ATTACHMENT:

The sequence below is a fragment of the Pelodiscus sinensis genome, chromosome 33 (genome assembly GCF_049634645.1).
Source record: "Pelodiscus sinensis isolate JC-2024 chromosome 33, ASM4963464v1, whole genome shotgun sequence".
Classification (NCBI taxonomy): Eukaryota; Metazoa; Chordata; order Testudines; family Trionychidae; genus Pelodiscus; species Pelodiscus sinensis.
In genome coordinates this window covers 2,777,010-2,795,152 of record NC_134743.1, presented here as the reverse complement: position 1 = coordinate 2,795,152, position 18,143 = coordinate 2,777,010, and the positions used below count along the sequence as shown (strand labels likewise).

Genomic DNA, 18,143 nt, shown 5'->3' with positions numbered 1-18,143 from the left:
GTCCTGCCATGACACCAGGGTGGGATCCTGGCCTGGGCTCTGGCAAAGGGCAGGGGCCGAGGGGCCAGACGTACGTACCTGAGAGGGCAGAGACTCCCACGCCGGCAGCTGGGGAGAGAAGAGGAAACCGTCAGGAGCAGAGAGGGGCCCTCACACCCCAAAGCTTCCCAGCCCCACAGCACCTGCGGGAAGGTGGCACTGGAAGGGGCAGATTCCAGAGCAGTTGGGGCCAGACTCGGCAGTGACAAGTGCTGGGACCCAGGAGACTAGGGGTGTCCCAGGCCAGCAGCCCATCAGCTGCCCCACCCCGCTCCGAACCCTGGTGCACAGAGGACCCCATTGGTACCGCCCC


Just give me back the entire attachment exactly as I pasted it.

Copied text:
The sequence below is a fragment of the Pelodiscus sinensis genome, chromosome 33 (genome assembly GCF_049634645.1).
Source record: "Pelodiscus sinensis isolate JC-2024 chromosome 33, ASM4963464v1, whole genome shotgun sequence".
Classification (NCBI taxonomy): Eukaryota; Metazoa; Chordata; order Testudines; family Trionychidae; genus Pelodiscus; species Pelodiscus sinensis.
In genome coordinates this window covers 2,777,010-2,795,152 of record NC_134743.1, presented here as the reverse complement: position 1 = coordinate 2,795,152, position 18,143 = coordinate 2,777,010, and the positions used below count along the sequence as shown (strand labels likewise).

Genomic DNA, 18,143 nt, shown 5'->3' with positions numbered 1-18,143 from the left:
GTCCTGCCATGACACCAGGGTGGGATCCTGGCCTGGGCTCTGGCAAAGGGCAGGGGCCGAGGGGCCAGACGTACGTACCTGAGAGGGCAGAGACTCCCACGCCGGCAGCTGGGGAGAGAAGAGGAAACCGTCAGGAGCAGAGAGGGGCCCTCACACCCCAAAGCTTCCCAGCCCCACAGCACCTGCGGGAAGGTGGCACTGGAAGGGGCAGATTCCAGAGCAGTTGGGGCCAGACTCGGCAGTGACAAGTGCTGGGACCCAGGAGACTAGGGGTGTCCCAGGCCAGCAGCCCATCAGCTGCCCCACCCCGCTCCGAACCCTGGTGCACAGAGGACCCCATTGGTACCGCCCC